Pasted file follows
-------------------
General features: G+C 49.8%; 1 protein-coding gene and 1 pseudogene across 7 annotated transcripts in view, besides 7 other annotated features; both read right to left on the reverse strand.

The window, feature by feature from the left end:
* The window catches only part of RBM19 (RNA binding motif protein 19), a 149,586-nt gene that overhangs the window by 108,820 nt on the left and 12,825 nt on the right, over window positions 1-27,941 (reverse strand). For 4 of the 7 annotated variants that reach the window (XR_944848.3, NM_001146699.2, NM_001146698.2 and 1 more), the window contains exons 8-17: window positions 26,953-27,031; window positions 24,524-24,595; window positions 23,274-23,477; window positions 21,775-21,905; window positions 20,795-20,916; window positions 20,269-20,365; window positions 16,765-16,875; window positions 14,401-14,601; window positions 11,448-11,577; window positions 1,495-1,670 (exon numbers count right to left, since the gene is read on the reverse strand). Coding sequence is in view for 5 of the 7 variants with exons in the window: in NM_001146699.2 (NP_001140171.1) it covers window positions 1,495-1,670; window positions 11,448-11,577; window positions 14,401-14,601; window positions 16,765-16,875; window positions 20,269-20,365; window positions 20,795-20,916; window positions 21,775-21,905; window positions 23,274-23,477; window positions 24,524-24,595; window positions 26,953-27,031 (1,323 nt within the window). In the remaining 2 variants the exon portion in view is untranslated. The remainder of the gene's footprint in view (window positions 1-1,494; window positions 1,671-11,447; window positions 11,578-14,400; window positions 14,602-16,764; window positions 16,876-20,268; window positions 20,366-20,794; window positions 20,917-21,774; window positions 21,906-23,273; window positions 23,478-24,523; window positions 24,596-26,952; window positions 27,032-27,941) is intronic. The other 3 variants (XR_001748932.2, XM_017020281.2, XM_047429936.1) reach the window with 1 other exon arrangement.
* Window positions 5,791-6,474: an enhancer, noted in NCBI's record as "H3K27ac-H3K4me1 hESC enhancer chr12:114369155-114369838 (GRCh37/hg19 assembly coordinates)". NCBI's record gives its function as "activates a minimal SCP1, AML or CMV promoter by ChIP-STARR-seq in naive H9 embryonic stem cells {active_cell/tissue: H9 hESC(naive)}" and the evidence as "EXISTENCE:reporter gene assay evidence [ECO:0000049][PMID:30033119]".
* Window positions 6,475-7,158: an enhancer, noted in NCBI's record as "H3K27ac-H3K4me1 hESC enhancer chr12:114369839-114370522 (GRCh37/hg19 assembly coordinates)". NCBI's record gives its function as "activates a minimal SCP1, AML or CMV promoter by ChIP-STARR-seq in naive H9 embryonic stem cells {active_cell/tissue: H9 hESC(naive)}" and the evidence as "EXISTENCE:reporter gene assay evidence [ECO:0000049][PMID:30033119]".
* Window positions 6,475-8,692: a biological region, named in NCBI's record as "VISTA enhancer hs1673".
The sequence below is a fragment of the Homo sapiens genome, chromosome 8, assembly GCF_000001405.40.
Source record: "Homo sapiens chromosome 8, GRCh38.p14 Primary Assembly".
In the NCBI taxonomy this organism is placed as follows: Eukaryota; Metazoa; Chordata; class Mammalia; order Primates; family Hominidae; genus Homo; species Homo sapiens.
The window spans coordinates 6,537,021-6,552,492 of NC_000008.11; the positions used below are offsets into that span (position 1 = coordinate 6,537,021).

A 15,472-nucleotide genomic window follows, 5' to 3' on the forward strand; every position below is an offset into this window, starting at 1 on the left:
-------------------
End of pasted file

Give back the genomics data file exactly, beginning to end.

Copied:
General features: G+C 49.8%; 1 protein-coding gene and 1 pseudogene across 7 annotated transcripts in view, besides 7 other annotated features; both read right to left on the reverse strand.

The window, feature by feature from the left end:
* The window catches only part of RBM19 (RNA binding motif protein 19), a 149,586-nt gene that overhangs the window by 108,820 nt on the left and 12,825 nt on the right, over window positions 1-27,941 (reverse strand). For 4 of the 7 annotated variants that reach the window (XR_944848.3, NM_001146699.2, NM_001146698.2 and 1 more), the window contains exons 8-17: window positions 26,953-27,031; window positions 24,524-24,595; window positions 23,274-23,477; window positions 21,775-21,905; window positions 20,795-20,916; window positions 20,269-20,365; window positions 16,765-16,875; window positions 14,401-14,601; window positions 11,448-11,577; window positions 1,495-1,670 (exon numbers count right to left, since the gene is read on the reverse strand). Coding sequence is in view for 5 of the 7 variants with exons in the window: in NM_001146699.2 (NP_001140171.1) it covers window positions 1,495-1,670; window positions 11,448-11,577; window positions 14,401-14,601; window positions 16,765-16,875; window positions 20,269-20,365; window positions 20,795-20,916; window positions 21,775-21,905; window positions 23,274-23,477; window positions 24,524-24,595; window positions 26,953-27,031 (1,323 nt within the window). In the remaining 2 variants the exon portion in view is untranslated. The remainder of the gene's footprint in view (window positions 1-1,494; window positions 1,671-11,447; window positions 11,578-14,400; window positions 14,602-16,764; window positions 16,876-20,268; window positions 20,366-20,794; window positions 20,917-21,774; window positions 21,906-23,273; window positions 23,478-24,523; window positions 24,596-26,952; window positions 27,032-27,941) is intronic. The other 3 variants (XR_001748932.2, XM_017020281.2, XM_047429936.1) reach the window with 1 other exon arrangement.
* Window positions 5,791-6,474: an enhancer, noted in NCBI's record as "H3K27ac-H3K4me1 hESC enhancer chr12:114369155-114369838 (GRCh37/hg19 assembly coordinates)". NCBI's record gives its function as "activates a minimal SCP1, AML or CMV promoter by ChIP-STARR-seq in naive H9 embryonic stem cells {active_cell/tissue: H9 hESC(naive)}" and the evidence as "EXISTENCE:reporter gene assay evidence [ECO:0000049][PMID:30033119]".
* Window positions 6,475-7,158: an enhancer, noted in NCBI's record as "H3K27ac-H3K4me1 hESC enhancer chr12:114369839-114370522 (GRCh37/hg19 assembly coordinates)". NCBI's record gives its function as "activates a minimal SCP1, AML or CMV promoter by ChIP-STARR-seq in naive H9 embryonic stem cells {active_cell/tissue: H9 hESC(naive)}" and the evidence as "EXISTENCE:reporter gene assay evidence [ECO:0000049][PMID:30033119]".
* Window positions 6,475-8,692: a biological region, named in NCBI's record as "VISTA enhancer hs1673".
The sequence below is a fragment of the Homo sapiens genome, chromosome 8, assembly GCF_000001405.40.
Source record: "Homo sapiens chromosome 8, GRCh38.p14 Primary Assembly".
In the NCBI taxonomy this organism is placed as follows: Eukaryota; Metazoa; Chordata; class Mammalia; order Primates; family Hominidae; genus Homo; species Homo sapiens.
The window spans coordinates 6,537,021-6,552,492 of NC_000008.11; the positions used below are offsets into that span (position 1 = coordinate 6,537,021).

A 15,472-nucleotide genomic window follows, 5' to 3' on the forward strand; every position below is an offset into this window, starting at 1 on the left: